Webcast Particulars Life and Demise Impression of New Wi-fi System

About 18 minutes into The Newtown Bee’s latest webcast, “Watch & Learn,” aimed at helping residents understand the details of a new citywide upgrade to the emergency communications system to help them with this year’s household referendum, volunteer firefighter Mark DeWolfe summed up on the spot together why the voters were considered is so important.

“This radio system will benefit every resident, visitor, traveler and everyone doing business in Newtown,” he said. “Everyone benefits from the advantages of a powerful, properly dimensioned and appropriate radio system.”

This budget season, culminating in a personal voting session on April 27, taxpayers will vote not only on city and school district budget proposals, but also on capital lockup permits for a $ 1.5 million gas boiler upgrade and LED lighting for the Reed Intermediate School; $ 3.7 million for the Sandy Hook Permanent Memorial; and $ 5,041,933, which is the balance remaining when upgrading a local emergency radio and communications system.

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Voters are being asked to approve the balance as the Legislative Council, by order of COVID-19, approved $ 2.5 million in 2020 for the first phase of improvement of $ 7.5 million. The funds approved last year were mainly paid for hardware and equipment needed to order well in advance of the installation, which will begin later this year after the remainder of the funding is approved.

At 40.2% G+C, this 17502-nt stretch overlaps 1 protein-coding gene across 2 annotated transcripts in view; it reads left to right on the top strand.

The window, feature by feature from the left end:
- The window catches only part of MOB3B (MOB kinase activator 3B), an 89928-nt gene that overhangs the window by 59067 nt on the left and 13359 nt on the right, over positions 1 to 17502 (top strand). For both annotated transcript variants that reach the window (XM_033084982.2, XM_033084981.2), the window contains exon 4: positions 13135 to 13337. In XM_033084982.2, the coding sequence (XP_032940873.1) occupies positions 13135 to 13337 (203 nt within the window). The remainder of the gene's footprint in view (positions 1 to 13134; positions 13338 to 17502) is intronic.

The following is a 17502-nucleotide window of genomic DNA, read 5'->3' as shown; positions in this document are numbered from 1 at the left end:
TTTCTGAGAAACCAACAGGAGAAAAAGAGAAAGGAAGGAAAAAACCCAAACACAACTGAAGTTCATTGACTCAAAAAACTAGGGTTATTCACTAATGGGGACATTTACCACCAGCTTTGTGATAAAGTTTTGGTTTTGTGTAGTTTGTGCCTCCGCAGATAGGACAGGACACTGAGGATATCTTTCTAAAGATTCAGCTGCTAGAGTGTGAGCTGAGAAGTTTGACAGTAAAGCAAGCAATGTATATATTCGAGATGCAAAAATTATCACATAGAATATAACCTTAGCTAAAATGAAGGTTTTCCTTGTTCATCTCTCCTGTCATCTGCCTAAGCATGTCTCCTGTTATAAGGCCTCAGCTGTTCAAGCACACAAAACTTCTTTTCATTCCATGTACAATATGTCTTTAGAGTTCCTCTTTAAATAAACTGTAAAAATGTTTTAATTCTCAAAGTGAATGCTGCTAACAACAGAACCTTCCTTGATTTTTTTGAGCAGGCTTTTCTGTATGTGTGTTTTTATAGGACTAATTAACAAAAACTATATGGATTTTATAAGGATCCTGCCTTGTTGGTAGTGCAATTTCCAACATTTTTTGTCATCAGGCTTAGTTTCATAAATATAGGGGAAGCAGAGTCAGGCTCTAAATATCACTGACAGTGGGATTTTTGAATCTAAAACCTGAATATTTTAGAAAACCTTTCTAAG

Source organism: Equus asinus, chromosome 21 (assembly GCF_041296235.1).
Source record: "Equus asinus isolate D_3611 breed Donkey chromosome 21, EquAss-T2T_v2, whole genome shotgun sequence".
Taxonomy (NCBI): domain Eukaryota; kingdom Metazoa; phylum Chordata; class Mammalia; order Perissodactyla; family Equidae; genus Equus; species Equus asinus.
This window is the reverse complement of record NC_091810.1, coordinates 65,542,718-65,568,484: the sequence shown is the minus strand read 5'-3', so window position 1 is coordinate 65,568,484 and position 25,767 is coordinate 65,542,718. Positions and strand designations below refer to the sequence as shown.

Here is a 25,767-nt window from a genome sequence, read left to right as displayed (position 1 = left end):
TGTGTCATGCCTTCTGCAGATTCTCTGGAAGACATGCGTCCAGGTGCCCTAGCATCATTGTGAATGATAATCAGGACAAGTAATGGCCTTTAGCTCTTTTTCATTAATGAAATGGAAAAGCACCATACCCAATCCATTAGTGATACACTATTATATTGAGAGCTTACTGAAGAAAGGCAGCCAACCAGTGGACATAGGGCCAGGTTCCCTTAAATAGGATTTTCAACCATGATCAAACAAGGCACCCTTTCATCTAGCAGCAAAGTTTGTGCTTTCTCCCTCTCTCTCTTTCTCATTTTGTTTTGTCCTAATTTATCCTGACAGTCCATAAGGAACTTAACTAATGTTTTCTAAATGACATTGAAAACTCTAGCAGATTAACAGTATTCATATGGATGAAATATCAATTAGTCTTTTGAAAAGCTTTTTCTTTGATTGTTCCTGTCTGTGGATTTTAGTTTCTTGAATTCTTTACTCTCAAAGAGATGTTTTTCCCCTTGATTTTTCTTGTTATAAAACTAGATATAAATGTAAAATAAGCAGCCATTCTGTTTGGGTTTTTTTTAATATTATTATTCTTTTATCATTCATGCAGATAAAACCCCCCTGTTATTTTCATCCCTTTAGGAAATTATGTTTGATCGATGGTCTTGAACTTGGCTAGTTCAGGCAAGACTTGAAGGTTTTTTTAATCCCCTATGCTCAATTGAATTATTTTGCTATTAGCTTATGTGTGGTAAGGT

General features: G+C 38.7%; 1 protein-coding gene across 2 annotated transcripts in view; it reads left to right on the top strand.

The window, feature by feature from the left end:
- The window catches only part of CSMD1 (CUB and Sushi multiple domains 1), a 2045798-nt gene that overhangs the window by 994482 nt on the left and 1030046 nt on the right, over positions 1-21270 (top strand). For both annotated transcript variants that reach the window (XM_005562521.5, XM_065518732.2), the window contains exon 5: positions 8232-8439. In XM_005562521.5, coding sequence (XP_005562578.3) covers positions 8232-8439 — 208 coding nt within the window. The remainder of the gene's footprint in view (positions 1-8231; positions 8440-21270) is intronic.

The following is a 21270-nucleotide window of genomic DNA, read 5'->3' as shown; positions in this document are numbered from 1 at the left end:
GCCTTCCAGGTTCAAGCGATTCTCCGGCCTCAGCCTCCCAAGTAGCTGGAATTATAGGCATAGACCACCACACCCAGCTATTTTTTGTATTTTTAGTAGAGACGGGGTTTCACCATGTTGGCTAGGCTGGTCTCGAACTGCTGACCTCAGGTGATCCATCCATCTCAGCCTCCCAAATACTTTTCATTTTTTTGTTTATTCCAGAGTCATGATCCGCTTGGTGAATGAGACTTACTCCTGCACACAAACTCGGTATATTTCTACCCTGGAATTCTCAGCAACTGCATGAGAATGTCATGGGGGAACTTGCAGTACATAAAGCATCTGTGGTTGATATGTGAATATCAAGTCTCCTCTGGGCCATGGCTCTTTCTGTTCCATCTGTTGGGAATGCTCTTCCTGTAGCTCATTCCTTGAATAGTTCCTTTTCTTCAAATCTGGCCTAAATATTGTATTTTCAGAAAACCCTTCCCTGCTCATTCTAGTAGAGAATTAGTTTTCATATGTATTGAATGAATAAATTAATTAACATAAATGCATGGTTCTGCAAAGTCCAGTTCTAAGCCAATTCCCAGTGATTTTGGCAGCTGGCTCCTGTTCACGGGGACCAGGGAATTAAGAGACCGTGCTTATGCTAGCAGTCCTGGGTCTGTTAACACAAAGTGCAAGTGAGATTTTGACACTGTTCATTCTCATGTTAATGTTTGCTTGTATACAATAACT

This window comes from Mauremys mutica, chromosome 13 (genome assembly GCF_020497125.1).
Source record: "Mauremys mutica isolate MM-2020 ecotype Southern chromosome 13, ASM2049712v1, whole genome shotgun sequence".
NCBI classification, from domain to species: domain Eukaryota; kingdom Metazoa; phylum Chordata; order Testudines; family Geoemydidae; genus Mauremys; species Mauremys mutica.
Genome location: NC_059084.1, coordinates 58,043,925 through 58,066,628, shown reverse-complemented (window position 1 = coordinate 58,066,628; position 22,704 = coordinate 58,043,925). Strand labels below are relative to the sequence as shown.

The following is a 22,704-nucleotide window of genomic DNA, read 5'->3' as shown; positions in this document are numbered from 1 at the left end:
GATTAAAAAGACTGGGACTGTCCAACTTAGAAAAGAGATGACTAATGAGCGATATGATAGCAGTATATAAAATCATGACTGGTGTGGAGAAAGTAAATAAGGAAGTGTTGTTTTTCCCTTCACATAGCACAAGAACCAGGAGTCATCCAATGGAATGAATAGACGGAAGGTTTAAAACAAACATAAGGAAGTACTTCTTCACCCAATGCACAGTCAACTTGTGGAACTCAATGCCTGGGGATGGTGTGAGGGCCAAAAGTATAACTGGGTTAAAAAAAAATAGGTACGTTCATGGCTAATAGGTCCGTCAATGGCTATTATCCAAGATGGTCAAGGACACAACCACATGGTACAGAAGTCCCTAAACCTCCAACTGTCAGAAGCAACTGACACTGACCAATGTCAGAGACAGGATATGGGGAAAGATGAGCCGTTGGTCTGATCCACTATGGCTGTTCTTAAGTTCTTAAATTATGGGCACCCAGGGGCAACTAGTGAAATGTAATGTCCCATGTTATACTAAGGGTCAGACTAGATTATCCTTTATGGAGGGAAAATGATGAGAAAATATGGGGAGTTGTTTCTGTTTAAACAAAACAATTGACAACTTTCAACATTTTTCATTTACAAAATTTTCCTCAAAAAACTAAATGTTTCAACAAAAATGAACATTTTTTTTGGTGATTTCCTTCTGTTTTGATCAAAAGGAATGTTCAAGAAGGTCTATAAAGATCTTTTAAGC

The first webcast in a two-part series, “Watch & Learn Before You Vote,” covered details of the permanent Sandy Hook memorial. The videos are available on The Bee’s Facebook page under the Videos tab and on The Bee’s YouTube channel.

The panel for this Watch & Learn webcast consisted of Sandy Hook Fire Chief and Newtown Emergency Management Director Bill Halstead; Maureen Will, director of emergency communications for Newtown; and DeWolfe, a longtime local volunteer firefighter who helped develop the project.

Coincidentally, the event was presented during National Public Safety Telecommunicators Week, which celebrates the critical and sometimes life-saving efforts of emergency responders.

Radio Silence Scares

Halstead opened the discussion by describing several incidents in recent years in which the existing, obsolete analog radio system failed during critical fire and rescue operations at various dead spots. DeWolfe also described a similar situation.

In any event, fire brigade command personnel either had to use cell phones to link information through the local emergency response center to other answering devices, or to link communications with approaching emergency responders, who in turn relayed the messages to dispatchers, who were temporarily black with the radio transmissions .

Halstead stated that any call to the fire, police or ambulance services, depending on the location, could put the responders in situations where they are temporarily out of contact with the dispatch center and / or other people leaving for support.

He noted situations where structural fires occurred in dead zones and a precarious rescue in early 2020 when numerous parties capsized in a boat at Housatonic, where cell phone relays were the only means of communicating with the shipping center.